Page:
Ask most battered woman why she stays with an abusive boyfriend or husband. It's not because the abuser is continually bad! It's because when he's not, he's wonderful!

I don't think for a second that most of these people failed to see the housing bubble, or even want a normal recovery. I think they saw the bubble, liked it a great deal, and are only frustrated that it can't be "normal", lasting forever, with no down sides.

The way a battered woman just wishes her spouse would stop hitting her, and always be the extremely apologetic, romantic, and charismatic lover he is when he's trying to make up for what he's done.

Victims of domestic violence fail to really understand and accept that the entire relationship is fundamentally flawed.

I think that's the exact psychological problem with a lot of people in regards to bubble booms.

They fail to grasp that the entire situation is fundamentally flawed.
"Ridiculous on its face"?
written by Ellen1910, February 18, 2013 1:36

Credit Suisse estimates a REAL rate of return on equities over the next 20-0 years of 3-3 1/2%. I don't see why that estimate is "ridiculous" at all.

Back of the envelope -- expected inflation averages 2% a year; current annual dividends are 2% -- a wash, 0%. So -- the real rate of return is dependent upon the increases of dividends over the time period.

How much will real dividends rise? About as much as real GDP rises? And if we assume real GDP goes up 3-3 1/2% per year, there's the real equity RoR Credit Suisse estimates.

CS may be wrong -- but ridiculous? I don't think so.
written by skeptonomist, February 18, 2013 6:08
I updated my graph of Profits/GDP:


which should give a better idea of how really high profits are. At over 10%, the current value is over twice the 1952-2003 average. Previous ratios this high came only during major wars - how much of the current profits are for war industries?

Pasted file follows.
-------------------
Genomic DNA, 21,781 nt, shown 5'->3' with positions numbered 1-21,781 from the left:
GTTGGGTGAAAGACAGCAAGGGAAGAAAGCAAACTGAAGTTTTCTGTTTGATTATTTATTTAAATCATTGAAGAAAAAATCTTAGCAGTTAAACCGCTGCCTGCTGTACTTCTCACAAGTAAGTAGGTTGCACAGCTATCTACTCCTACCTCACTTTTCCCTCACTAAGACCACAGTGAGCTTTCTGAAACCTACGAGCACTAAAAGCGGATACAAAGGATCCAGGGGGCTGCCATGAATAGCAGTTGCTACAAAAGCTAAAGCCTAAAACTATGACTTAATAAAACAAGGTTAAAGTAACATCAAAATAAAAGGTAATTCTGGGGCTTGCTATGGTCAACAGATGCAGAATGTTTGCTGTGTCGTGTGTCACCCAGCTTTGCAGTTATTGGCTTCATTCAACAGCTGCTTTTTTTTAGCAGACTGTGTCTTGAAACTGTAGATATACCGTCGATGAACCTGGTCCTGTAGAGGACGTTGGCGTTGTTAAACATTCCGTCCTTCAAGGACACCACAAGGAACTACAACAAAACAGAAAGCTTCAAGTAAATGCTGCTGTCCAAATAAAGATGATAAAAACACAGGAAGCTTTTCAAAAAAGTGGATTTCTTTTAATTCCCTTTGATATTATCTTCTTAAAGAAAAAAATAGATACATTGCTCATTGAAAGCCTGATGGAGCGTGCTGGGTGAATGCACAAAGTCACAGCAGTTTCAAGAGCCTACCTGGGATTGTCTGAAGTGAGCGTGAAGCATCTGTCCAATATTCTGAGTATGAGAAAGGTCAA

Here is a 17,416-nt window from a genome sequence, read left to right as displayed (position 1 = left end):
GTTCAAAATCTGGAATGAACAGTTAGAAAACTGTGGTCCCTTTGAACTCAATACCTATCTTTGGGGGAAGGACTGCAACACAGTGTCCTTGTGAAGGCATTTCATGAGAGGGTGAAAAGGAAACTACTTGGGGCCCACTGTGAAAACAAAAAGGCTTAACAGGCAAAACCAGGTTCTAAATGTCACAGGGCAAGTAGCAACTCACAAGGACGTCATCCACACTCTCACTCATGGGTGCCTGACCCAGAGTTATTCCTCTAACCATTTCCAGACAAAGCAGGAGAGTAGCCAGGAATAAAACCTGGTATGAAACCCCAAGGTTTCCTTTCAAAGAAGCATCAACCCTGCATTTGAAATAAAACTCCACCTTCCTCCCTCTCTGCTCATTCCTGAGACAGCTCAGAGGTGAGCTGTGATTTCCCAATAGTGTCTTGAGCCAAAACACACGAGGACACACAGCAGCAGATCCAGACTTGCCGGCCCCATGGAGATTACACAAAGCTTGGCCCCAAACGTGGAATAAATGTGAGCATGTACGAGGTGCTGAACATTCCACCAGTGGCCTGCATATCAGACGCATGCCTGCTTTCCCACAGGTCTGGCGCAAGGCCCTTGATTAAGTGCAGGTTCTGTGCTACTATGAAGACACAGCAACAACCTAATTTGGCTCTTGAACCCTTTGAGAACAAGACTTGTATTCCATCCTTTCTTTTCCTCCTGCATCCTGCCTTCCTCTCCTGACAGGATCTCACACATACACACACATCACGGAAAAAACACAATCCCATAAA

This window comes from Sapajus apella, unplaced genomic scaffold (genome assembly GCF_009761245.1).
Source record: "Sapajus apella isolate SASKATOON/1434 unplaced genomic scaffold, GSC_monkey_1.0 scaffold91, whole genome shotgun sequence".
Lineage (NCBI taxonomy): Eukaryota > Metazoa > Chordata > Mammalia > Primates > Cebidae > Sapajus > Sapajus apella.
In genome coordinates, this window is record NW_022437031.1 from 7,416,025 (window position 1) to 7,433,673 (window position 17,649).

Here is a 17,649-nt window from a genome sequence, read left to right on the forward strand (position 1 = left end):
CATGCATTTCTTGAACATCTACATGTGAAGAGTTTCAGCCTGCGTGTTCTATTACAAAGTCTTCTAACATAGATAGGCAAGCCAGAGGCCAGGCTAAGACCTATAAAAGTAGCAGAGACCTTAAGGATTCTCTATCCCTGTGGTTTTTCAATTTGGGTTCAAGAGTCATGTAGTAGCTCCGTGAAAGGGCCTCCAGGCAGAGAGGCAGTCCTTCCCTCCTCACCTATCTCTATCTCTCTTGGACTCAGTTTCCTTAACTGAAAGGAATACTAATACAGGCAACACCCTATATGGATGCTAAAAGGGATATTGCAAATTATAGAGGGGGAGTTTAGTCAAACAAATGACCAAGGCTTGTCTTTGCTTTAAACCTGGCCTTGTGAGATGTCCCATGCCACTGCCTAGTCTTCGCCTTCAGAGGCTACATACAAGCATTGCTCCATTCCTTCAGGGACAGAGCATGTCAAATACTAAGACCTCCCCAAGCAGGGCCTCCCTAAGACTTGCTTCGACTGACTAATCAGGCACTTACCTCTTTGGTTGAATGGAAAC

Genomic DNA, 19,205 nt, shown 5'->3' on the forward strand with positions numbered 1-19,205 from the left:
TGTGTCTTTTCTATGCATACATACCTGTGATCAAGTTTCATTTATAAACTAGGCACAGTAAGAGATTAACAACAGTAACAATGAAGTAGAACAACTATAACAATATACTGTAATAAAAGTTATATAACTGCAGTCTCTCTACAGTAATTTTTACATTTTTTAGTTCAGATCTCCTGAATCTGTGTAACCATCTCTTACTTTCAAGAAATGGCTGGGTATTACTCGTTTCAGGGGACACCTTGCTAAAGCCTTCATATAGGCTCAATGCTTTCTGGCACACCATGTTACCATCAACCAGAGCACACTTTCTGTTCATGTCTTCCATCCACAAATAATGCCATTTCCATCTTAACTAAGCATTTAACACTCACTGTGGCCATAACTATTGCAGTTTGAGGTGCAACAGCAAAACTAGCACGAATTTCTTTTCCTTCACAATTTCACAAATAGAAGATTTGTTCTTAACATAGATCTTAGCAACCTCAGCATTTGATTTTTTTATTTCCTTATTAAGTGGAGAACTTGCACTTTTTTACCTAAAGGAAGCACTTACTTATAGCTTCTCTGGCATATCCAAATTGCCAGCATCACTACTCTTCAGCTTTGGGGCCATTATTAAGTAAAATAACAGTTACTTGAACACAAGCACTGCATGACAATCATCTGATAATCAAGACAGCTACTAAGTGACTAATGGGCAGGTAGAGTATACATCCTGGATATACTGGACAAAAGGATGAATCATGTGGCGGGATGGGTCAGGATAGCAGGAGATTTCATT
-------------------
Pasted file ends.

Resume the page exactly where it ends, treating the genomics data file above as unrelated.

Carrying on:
The 2008-9 recession put only a small dent in profits, whereas in the Great Depression they went strongly negative. As long as profits continue at current levels, inequality will increase, so I for one hope they can be cut down some way. You can't have it both ways; big profits for stock investors and reduction of inequality.

Older data are from the Census 1970 Bicentennial Edition; newer data from FRED.
Samuelson and crack
written by David, February 18, 2013 7:38
OK, I glanced over the CS report that Samuelson refers to. First of all, the 3.5% is when you take the US out of the picture. Second, it's a 3.5% premium relative to bills (and it's slightly lower when relative to bonds), not with respect to (just) inflation. So Samuelson is (surprise!) confused. From the CS report:
By definition, the expected equity return is the expected risk- free rate plus the required equity risk premium, where the latter is the key unknown. Although we cannot observe today’s required premium, we can look at the premium investors enjoyed in the past.

US bill rates can't drop much lower in rates, and the annualized risk premium in the US over the last century is estimated at 5.3%. So we're looking at about a 7.3% rate of return. The 3.5% is given as an estimate of the premium for the rest of the world (see pages 8 and 9 of the report).